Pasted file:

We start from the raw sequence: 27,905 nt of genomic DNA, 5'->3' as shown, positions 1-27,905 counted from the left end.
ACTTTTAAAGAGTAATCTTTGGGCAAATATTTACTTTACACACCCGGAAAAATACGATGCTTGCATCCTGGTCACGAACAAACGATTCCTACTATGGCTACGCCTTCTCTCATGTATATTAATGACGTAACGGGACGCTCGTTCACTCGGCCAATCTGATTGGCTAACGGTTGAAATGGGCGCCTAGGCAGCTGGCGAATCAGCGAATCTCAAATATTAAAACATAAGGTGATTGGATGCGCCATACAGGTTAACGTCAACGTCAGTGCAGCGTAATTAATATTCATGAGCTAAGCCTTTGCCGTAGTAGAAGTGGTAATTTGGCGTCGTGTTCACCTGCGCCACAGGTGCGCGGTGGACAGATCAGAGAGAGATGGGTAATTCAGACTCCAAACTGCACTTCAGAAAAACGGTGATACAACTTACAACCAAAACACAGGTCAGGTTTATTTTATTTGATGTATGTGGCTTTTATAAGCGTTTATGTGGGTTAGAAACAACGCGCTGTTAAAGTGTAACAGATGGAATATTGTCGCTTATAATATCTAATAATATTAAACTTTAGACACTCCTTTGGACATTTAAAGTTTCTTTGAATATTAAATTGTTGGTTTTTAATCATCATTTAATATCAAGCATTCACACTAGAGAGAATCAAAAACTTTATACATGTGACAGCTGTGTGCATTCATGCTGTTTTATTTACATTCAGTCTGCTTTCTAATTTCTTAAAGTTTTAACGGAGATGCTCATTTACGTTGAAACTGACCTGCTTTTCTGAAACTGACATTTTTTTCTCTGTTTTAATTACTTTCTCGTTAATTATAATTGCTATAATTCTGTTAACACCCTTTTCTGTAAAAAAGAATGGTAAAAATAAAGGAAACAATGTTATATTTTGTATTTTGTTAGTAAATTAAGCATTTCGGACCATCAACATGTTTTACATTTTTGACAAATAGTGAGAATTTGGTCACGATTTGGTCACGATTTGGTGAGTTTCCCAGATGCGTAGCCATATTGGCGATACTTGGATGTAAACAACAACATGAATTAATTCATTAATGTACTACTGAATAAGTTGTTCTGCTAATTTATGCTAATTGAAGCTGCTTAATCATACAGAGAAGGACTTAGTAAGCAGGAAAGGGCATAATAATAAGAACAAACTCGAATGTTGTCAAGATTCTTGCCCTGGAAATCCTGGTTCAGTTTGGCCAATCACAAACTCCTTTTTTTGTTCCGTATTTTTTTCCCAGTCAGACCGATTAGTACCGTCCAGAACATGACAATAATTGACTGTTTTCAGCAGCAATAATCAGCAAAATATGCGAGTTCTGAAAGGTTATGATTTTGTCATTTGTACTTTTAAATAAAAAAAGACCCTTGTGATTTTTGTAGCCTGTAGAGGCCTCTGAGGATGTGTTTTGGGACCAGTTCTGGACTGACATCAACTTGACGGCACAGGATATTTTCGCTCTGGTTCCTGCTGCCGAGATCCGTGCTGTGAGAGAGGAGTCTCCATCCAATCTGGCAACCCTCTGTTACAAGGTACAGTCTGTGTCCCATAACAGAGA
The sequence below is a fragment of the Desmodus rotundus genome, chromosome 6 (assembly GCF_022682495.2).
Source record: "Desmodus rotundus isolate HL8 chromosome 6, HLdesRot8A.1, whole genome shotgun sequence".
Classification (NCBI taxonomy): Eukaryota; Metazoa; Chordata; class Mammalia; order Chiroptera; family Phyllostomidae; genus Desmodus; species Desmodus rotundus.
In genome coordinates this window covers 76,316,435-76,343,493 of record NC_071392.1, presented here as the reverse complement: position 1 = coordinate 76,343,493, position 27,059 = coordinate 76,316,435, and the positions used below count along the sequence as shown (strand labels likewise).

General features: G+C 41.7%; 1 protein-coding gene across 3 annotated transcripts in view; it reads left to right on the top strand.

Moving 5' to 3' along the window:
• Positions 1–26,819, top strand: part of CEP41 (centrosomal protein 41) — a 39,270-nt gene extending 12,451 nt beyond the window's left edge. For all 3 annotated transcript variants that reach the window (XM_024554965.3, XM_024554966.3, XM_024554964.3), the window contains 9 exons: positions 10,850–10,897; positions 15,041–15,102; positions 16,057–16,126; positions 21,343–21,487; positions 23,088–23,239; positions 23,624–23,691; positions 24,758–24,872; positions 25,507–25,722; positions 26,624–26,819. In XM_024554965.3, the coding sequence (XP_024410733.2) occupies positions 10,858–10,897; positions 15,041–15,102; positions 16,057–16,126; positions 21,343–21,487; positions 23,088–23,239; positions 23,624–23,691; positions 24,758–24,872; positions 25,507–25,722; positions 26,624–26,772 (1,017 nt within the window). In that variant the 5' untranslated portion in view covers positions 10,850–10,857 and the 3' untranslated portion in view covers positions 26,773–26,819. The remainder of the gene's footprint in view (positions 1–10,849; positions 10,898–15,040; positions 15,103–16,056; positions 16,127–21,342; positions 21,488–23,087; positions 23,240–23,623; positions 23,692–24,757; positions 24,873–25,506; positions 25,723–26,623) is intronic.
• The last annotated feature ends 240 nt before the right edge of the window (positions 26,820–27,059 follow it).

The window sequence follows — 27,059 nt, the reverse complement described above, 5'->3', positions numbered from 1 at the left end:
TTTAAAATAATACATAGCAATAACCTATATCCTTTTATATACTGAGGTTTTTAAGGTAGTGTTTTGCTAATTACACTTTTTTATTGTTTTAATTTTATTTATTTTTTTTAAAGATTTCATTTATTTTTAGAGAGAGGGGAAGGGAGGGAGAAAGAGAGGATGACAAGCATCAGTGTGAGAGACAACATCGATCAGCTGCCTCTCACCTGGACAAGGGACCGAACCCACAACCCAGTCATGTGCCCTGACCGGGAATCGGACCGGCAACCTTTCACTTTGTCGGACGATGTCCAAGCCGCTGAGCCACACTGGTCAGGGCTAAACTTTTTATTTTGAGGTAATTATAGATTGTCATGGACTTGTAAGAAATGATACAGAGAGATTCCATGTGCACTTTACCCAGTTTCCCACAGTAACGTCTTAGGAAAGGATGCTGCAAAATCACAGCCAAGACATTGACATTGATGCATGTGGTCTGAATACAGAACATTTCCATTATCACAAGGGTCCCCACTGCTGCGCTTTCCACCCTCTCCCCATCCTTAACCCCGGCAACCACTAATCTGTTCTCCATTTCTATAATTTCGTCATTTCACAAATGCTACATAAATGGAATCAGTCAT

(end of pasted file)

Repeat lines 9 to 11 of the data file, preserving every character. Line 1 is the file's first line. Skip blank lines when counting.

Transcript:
• Positions 1–26,819, top strand: part of CEP41 (centrosomal protein 41) — a 39,270-nt gene extending 12,451 nt beyond the window's left edge. For all 3 annotated transcript variants that reach the window (XM_024554965.3, XM_024554966.3, XM_024554964.3), the window contains 9 exons: positions 10,850–10,897; positions 15,041–15,102; positions 16,057–16,126; positions 21,343–21,487; positions 23,088–23,239; positions 23,624–23,691; positions 24,758–24,872; positions 25,507–25,722; positions 26,624–26,819. In XM_024554965.3, the coding sequence (XP_024410733.2) occupies positions 10,858–10,897; positions 15,041–15,102; positions 16,057–16,126; positions 21,343–21,487; positions 23,088–23,239; positions 23,624–23,691; positions 24,758–24,872; positions 25,507–25,722; positions 26,624–26,772 (1,017 nt within the window). In that variant the 5' untranslated portion in view covers positions 10,850–10,857 and the 3' untranslated portion in view covers positions 26,773–26,819. The remainder of the gene's footprint in view (positions 1–10,849; positions 10,898–15,040; positions 15,103–16,056; positions 16,127–21,342; positions 21,488–23,087; positions 23,240–23,623; positions 23,692–24,757; positions 24,873–25,506; positions 25,723–26,623) is intronic.
• The last annotated feature ends 240 nt before the right edge of the window (positions 26,820–27,059 follow it).

The window sequence follows — 27,059 nt, the reverse complement described above, 5'->3', positions numbered from 1 at the left end: